Complete LCAT deficiency is a disorder that primarily affects the eyes and kidneys.
In complete LCAT deficiency, the clear front surface of the eyes (the corneas) gradually becomes cloudy. The cloudiness, which generally first appears in early childhood, consists of small grayish dots of cholesterol (opacities) distributed across the corneas. Cholesterol is a waxy, fat-like substance that is produced in the body and obtained from foods that come from animals; it aids in many functions of the body but can become harmful in excessive amounts. As complete LCAT deficiency progresses, the corneal cloudiness worsens and can lead to severely impaired vision.
People with complete LCAT deficiency often have kidney disease that begins in adolescence or early adulthood. The kidney problems get worse over time and may eventually lead to kidney failure. Individuals with this disorder also usually have a condition known as hemolytic anemia, in which red blood cells are broken down (undergo hemolysis) prematurely, resulting in a shortage of red blood cells (anemia). Anemia can cause pale skin, weakness, fatigue, and more serious complications.
Other features of complete LCAT deficiency that occur in some affected individuals include enlargement of the liver (hepatomegaly), spleen (splenomegaly), or lymph nodes (lymphadenopathy) or an accumulation of fatty deposits on the artery walls (atherosclerosis).
Complete LCAT deficiency is a rare disorder. Approximately 70 cases have been reported in the medical literature.
Complete LCAT deficiency is caused by mutations in the LCAT gene. This gene provides instructions for making an enzyme called lecithin-cholesterol acyltransferase (LCAT).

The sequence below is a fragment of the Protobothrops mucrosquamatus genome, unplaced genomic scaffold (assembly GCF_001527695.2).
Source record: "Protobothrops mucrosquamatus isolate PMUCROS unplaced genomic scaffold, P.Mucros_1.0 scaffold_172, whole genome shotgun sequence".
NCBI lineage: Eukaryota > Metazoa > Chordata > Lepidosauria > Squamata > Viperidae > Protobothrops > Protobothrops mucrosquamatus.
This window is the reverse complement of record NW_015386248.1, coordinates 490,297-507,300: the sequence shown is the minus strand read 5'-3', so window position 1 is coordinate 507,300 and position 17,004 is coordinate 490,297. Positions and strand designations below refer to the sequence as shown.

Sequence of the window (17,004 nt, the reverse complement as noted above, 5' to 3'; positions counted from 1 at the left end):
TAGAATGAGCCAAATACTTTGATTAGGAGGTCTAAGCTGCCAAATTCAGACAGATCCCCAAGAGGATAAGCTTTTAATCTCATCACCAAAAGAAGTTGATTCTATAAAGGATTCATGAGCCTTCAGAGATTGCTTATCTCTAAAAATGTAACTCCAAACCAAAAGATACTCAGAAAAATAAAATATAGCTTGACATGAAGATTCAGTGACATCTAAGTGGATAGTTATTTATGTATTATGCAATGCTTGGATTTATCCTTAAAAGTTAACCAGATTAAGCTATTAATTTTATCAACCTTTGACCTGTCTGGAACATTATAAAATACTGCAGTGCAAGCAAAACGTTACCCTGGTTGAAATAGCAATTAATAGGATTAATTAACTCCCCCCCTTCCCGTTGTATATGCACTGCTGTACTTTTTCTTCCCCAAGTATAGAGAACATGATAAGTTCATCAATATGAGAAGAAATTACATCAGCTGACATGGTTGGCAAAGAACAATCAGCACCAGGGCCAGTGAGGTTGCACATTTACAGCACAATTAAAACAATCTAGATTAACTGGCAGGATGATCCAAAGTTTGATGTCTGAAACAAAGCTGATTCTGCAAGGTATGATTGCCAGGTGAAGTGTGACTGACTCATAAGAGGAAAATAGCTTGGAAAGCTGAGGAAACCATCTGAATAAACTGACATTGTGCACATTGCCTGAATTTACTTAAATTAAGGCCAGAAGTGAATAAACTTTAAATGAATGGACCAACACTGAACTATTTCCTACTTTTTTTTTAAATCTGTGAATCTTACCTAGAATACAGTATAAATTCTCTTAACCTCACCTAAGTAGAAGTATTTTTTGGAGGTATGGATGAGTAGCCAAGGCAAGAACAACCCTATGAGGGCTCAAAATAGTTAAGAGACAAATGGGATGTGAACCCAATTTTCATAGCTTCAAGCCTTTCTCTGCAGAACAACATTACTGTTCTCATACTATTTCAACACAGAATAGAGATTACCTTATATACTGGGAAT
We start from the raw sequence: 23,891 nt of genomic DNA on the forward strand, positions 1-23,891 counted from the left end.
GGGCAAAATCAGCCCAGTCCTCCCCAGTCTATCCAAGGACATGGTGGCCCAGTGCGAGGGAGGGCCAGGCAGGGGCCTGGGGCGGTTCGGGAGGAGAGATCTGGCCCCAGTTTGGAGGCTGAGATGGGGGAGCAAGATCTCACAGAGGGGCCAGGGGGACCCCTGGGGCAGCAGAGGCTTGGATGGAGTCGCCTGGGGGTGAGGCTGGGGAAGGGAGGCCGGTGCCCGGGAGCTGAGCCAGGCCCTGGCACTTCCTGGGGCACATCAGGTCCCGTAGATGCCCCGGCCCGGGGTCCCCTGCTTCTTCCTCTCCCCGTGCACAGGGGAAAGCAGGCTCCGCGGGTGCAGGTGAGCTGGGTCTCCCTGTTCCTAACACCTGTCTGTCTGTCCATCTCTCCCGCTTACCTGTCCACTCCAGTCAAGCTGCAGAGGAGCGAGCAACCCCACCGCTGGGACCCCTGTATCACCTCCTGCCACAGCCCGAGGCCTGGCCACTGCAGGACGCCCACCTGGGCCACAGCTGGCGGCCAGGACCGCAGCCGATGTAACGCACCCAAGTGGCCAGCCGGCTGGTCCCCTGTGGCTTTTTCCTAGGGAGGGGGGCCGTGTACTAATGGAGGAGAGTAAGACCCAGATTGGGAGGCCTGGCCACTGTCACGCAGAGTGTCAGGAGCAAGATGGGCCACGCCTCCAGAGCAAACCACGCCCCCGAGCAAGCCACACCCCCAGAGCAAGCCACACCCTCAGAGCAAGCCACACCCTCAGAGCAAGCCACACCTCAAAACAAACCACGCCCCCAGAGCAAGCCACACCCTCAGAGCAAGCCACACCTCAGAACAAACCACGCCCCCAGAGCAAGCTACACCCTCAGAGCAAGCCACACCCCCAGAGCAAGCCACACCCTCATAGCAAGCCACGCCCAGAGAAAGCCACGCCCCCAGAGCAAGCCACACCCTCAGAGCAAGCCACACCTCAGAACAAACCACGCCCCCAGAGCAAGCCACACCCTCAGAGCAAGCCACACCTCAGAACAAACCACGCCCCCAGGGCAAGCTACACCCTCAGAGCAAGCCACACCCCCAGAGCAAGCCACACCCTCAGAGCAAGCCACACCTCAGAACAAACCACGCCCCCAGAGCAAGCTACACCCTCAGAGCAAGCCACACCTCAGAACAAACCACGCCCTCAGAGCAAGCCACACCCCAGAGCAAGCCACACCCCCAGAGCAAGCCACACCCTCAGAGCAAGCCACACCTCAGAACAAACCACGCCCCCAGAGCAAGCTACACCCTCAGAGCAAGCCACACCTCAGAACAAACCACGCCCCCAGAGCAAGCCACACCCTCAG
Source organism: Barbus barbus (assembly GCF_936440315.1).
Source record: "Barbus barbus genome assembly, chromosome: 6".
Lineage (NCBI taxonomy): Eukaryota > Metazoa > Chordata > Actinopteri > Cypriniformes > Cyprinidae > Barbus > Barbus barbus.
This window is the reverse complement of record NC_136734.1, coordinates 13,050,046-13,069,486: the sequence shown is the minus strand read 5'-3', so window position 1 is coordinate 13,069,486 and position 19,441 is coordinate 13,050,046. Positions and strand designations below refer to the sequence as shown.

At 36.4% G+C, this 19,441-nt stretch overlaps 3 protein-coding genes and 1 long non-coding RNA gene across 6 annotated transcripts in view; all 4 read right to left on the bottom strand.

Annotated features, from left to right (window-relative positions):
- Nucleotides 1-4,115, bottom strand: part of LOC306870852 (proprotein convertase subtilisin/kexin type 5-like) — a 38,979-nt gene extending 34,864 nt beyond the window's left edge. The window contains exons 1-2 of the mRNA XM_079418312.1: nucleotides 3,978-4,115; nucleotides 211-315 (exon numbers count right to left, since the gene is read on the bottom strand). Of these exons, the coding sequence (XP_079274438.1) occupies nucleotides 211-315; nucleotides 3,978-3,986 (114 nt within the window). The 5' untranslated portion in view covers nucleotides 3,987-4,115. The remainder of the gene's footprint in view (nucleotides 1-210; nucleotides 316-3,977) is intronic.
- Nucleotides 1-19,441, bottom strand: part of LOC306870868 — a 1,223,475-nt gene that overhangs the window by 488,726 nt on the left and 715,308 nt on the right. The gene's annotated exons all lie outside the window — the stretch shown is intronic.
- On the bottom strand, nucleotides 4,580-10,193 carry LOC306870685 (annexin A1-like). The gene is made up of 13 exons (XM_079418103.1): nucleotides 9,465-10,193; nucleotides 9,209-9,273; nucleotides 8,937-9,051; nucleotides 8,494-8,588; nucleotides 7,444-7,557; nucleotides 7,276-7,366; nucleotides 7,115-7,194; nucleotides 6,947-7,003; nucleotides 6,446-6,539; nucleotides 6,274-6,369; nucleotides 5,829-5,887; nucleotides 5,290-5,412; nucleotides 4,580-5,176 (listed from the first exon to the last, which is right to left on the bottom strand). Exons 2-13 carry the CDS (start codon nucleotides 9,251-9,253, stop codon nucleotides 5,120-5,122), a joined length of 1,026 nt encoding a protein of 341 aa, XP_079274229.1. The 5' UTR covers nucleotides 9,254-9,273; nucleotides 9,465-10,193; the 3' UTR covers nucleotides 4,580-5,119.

The LCAT enzyme plays a role in removing cholesterol from the blood and tissues by helping it attach to molecules called lipoproteins, which carry it to the liver. Once in the liver, the cholesterol is redistributed to other tissues or removed from the body. The enzyme has two major functions, called alpha- and beta-LCAT activity. Alpha-LCAT activity helps attach cholesterol to a lipoprotein called high-density lipoprotein (HDL). Beta-LCAT activity helps attach cholesterol to other lipoproteins called very low-density lipoprotein (VLDL) and low-density lipoprotein (LDL).
LCAT gene mutations that cause complete LCAT deficiency either prevent the production of LCAT or impair both alpha-LCAT and beta-LCAT activity, reducing the enzyme's ability to attach cholesterol to lipoproteins. Impairment of this mechanism for reducing cholesterol in the body leads to cholesterol deposits in the corneas, kidneys, and other tissues and organs. LCAT gene mutations that affect only alpha-LCAT activity cause a related disorder called fish-eye disease that affects only the corneas.
This condition is inherited in an autosomal recessive pattern, which means both copies of the gene in each cell have mutations. The parents of an individual with an autosomal recessive condition each carry one copy of the mutated gene, but they typically do not show signs and symptoms of the condition.